More than 15,000 Muslim Brotherhood supporters gathered at a pro-Hamas rally in Jordan's capital on Friday, with many chanting "death to Israel" and urging the militant Palestinian group to step up rocket salvos against Israeli towns and cities.
The evening rally, the largest such protest in Amman in years, saw scores of masked youths dressed in the uniform of Izzedine al-Qassam Brigades, the military wing of Hamas, stage a mock military parade to the cheers of a flag-waving crowd.
The Muslim Brotherhood, the ideological counterpart to Hamas and Jordan's largest political group, is seeking to take advantage of a rise in anti-Israeli sentiment arising from the Jewish state's month-long offensive in the Gaza Strip.
Gaza officials say at least 1,880 Palestinians, many of them civilians, have died in the offensive, which Israel says is aimed at ending Hamas rocket strikes on Israeli territory and rooting out the tunnels the Islamist militant group uses to funnel supplies and launch raids.
Most of the more than 7 million people in Jordan, a staunch US ally, are of Palestinian origin – they or their parents having been expelled or fled to Jordan in the fighting that accompanied the 1948 establishment of Israel.
Politicians and analysts say Hamas's popularity also has soared among non-Palestinian Jordanians as a result of the group's determined fight against the much-superior Israeli army.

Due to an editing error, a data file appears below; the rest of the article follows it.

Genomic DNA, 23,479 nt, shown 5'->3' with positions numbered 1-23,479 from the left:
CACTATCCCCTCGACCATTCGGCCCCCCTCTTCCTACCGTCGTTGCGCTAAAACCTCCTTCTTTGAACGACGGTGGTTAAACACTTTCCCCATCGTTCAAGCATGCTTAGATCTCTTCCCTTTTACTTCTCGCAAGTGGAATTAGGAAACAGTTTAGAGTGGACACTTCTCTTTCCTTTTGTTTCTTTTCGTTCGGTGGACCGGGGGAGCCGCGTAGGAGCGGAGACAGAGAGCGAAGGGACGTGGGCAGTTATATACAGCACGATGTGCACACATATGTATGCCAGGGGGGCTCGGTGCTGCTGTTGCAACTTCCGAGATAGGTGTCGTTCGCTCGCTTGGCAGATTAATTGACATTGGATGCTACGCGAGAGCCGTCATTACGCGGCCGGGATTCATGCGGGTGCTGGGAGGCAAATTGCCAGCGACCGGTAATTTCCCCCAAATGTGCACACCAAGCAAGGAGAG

On Friday, Muslim Brotherhood speakers prodded Hamas to step up its attacks against Israel to avenge Palestinian deaths.
"In the coming phase, after negotiations failed, the only thing left is the flag of resistance which was behind the victory in Gaza," said Zaki Bani Rusheid, deputy head of the Muslim Brotherhood in Jordan.
In contrast to other Arab states, where the Muslim Brotherhood has been banned and its followers persecuted, Jordan has tolerated the group's presence.
It enjoys a large following in major Jordanian cities that are Islamist strongholds, while Hamas has large grassroots support in Palestinian refugee camps in the country. Jordan is home to the largest number of Palestinian refugees.
Private and public institutions have rushed to raise donations for the Palestinians in Gaza, and Jordan's King Abdullah donated blood on Tuesday. Prayers have been held in mosques to commemorate those killed in Gaza.
Jordan, which along with Egypt has a peace treaty with Israel, this week rejected calls by demonstrators, opposition parties and some mainstream politicians to expel Israel's ambassador and severe ties, saying it would be a counter-productive move.
Prime Minister Abdullah Ensour said Jordan was using its diplomatic leverage with Israel to facilitate the flow of large supplies of humanitarian aid, turning it into the main aid conduit to Gaza via Israel.